Sweden Lassa fever: Imported from Liberia, Additional details - Outbreak News Today | Outbreak News Today Outbreak News Today
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In early March, Swedish media reported on a Lassa fever case in woman who recently returned from West Africa.

Stockholm

Sweden/CIA

Earlier this week, an expert from the Dept of communicable disease control and prevention, Region Västra Götaland and member of the investigation team wrote into the website, ProMed Mail providing additional details on the case.

The patient is a 72-year-old woman, who’d been traveling for six weeks in areas of Liberia, returned back to Sweden and was diagnosed on Apr. 1. She claims to had been staying in rooms with traces of mouse excreta.

She did not have any symptoms before or during the travel back to Sweden on Mar. 2.

A week after her return home, she experienced onset of symptoms such as high fever, chills, joint pain, headache, diarrhea, and occasional vomiting. Soon after, as more serious appeared, she was admitted to the hospital.

The medical examination showed signs of encephalitis and the suspicion/probability of Lassa virus infection was raised on Mar. 29. Serology and PCR-tests were performed at the Public Health Agency of Sweden on Mar. 31. Serum samples were PCR-positive as well as positive for IgG and IgM against Lassa virus. Sequencing was consequently performed and confirmed the diagnosis on Apr. 1. The sequence was in agreement with prior reported sequences from Liberia.

At this point, she was transferred to Linköping University hospital in eastern Sweden for isolation. The Linköping University Hospital is Sweden’s only health-care center with high-level isolation facilities.

Contact tracing revealed 75 people with low-level exposure,  so far no suspected secondary case have been identified.

In 2011, woman was infected with Lassa fever in West Africa where she has been working for a humanitarian aid organization.

Related: 

Image/ C. S. Goldsmith, P. Rollin, M. Bowen This transmission electron micrograph (TEM) depicted numbers of Lassa virus virions adjacent to some cell debris. The virus, a member of the virus family Arenaviridae, is a single-stranded RNA virus, and is zoonotic, or animal-borne that can be transmitted to humans. The illness, which occurs in West Africa, was discovered in 1969 when two missionary nurses died in Nigeria, West Africa.In areas of Africa where the disease is endemic (that is, constantly present), Lassa fever is a significant cause of morbidity and mortality. While Lassa fever is mild or has no observable symptoms in about 80% of people infected with the virus, the remaining 20% have a severe multisystem disease. Lassa fever is also associated with occasional epidemics, during which the case-fatality rate can reach 50%. There are a number of ways in which the virus may be transmitted, or spread, to humans. The Mastomys rodents shed the virus in urine and droppings. Therefore, the virus can be transmitted through direct contact with these materials, through touching objects or eating food contaminated with these materials, or through cuts or sores. Because Mastomys rodents often live in and around homes and scavenge on human food remains or poorly stored food, transmission of this sort is common. Contact with the virus also may occur when a person inhales tiny particles in the air contaminated with rodent excretions. This is called aerosol or airborne transmission. Finally, because Mastomys rodents are sometimes consumed as a food source, infection may occur via direct contact when they are caught and prepared for food.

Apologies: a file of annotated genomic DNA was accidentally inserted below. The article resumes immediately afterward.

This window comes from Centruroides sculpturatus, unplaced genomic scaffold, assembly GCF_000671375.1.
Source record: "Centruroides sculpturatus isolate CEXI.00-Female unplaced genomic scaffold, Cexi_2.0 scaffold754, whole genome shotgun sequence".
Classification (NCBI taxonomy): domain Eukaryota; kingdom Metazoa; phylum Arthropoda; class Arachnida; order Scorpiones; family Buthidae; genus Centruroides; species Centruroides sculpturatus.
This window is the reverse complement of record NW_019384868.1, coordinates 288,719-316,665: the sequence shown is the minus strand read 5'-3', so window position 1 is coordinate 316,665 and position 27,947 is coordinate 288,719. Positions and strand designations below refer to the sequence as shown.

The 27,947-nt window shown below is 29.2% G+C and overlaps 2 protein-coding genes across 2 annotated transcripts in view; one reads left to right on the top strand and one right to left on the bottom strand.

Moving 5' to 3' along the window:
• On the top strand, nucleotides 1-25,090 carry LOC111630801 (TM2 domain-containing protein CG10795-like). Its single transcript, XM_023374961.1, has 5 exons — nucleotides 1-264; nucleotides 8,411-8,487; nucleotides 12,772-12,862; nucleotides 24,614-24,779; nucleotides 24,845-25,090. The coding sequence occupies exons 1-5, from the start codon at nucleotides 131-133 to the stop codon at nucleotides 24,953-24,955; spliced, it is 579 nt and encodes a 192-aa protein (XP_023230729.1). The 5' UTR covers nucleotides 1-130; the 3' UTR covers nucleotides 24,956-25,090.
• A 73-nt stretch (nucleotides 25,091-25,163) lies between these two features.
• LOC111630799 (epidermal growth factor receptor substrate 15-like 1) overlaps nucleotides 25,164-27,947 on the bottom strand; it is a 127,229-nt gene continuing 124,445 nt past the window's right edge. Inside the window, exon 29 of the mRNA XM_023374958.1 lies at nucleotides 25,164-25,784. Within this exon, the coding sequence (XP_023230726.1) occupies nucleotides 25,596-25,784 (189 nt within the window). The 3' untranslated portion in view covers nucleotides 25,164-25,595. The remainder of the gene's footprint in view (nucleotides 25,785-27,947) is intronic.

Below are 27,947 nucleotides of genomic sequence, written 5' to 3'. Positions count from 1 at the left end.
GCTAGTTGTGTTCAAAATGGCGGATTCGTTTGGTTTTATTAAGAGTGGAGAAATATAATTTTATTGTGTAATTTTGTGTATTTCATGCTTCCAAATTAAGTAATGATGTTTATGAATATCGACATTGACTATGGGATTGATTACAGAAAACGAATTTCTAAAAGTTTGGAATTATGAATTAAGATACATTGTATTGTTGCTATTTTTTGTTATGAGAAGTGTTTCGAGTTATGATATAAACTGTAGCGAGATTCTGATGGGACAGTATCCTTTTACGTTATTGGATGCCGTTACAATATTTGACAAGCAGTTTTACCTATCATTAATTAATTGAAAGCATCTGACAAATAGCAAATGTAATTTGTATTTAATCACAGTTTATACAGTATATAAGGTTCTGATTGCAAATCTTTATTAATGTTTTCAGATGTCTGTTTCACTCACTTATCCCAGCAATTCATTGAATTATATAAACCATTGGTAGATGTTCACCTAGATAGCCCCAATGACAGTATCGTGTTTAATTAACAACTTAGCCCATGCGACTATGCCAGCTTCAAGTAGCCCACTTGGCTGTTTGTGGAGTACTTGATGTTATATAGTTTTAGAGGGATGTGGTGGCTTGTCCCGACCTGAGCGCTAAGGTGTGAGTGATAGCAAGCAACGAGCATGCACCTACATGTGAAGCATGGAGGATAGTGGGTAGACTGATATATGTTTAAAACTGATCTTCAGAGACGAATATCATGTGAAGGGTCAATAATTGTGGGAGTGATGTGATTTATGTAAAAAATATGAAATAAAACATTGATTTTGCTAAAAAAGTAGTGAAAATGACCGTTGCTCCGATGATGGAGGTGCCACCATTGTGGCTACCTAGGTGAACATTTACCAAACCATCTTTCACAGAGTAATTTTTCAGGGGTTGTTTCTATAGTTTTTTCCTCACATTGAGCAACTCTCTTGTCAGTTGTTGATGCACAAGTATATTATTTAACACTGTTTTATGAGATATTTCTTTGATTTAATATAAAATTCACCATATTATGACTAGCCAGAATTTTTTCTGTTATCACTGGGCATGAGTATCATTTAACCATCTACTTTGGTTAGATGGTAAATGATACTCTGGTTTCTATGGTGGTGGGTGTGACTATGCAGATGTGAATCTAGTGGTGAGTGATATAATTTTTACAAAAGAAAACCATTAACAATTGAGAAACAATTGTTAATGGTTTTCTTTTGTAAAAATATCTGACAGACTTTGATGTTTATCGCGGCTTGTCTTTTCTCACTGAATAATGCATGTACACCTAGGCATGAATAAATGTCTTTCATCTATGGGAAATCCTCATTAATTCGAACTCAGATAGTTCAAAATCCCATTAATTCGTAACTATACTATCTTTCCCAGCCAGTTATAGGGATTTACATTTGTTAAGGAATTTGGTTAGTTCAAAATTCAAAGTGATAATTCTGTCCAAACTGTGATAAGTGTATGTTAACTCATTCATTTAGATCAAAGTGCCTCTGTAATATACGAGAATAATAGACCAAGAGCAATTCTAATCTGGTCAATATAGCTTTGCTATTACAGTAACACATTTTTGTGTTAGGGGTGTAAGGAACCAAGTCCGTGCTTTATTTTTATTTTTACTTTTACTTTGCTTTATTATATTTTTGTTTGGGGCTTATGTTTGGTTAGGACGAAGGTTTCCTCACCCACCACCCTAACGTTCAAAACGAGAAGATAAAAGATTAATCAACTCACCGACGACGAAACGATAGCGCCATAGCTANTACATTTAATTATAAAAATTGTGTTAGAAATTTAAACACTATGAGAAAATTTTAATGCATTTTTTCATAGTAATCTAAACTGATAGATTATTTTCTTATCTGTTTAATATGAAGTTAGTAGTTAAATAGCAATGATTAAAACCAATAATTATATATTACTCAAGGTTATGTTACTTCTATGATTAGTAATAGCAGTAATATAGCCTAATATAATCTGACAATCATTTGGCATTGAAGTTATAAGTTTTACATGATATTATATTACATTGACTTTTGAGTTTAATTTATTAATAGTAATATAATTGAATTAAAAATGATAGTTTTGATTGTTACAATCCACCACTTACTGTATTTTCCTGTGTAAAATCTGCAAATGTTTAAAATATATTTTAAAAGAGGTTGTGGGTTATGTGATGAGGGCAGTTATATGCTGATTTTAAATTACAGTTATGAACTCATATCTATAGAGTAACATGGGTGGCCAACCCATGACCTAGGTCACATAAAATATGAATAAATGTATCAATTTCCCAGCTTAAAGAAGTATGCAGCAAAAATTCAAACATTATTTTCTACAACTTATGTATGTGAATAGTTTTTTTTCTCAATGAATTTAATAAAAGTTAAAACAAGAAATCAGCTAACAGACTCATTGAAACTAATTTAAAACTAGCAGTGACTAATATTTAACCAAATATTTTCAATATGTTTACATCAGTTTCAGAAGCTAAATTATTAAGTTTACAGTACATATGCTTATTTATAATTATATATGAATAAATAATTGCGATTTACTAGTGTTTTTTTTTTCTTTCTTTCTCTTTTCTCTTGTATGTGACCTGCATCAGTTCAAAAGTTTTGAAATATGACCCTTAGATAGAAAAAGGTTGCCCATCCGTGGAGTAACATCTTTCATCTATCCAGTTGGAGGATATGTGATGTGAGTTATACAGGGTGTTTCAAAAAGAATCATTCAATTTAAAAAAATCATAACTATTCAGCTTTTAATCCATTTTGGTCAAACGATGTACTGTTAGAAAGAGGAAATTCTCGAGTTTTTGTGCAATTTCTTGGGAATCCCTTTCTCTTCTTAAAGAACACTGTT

Image/
C. S. Goldsmith, P. Rollin, M. Bowen
This transmission electron micrograph (TEM) depicted numbers of Lassa virus virions adjacent to some cell debris. The virus, a member of the virus family Arenaviridae, is a single-stranded RNA virus, and is zoonotic, or animal-borne that can be transmitted to humans. The illness, which occurs in West Africa, was discovered in 1969 when two missionary nurses died in Nigeria, West Africa.In areas of Africa where the disease is endemic (that is, constantly present), Lassa fever is a significant cause of morbidity and mortality. While Lassa fever is mild or has no observable symptoms in about 80% of people infected with the virus, the remaining 20% have a severe multisystem disease. Lassa fever is also associated with occasional epidemics, during which the case-fatality rate can reach 50%.
There are a number of ways in which the virus may be transmitted, or spread, to humans. The Mastomys rodents shed the virus in urine and droppings. Therefore, the virus can be transmitted through direct contact with these materials, through touching objects or eating food contaminated with these materials, or through cuts or sores. Because Mastomys rodents often live in and around homes and scavenge on human food remains or poorly stored food, transmission of this sort is common. Contact with the virus also may occur when a person inhales tiny particles in the air contaminated with rodent excretions. This is called aerosol or airborne transmission. Finally, because Mastomys rodents are sometimes consumed as a food source, infection may occur via direct contact when they are caught and prepared for food.

4 Comments

  1. […] Sweden Lassa fever: Imported from Liberia, Additional details […]

  2. […] In early March, Swedish media reported on a Lassa fever case in woman who recently returned from West Africa. Earlier this week, an expert from the Dept of communicable disease control and prevention, Region Västra Götaland and member of the investigation team wrote into the website, ProMed Mail providing additional details on the case. The patient is […] Europe – Outbreak News Today […]

  3. […] Related: Sweden Lassa fever: Imported from Liberia, Additional details […]

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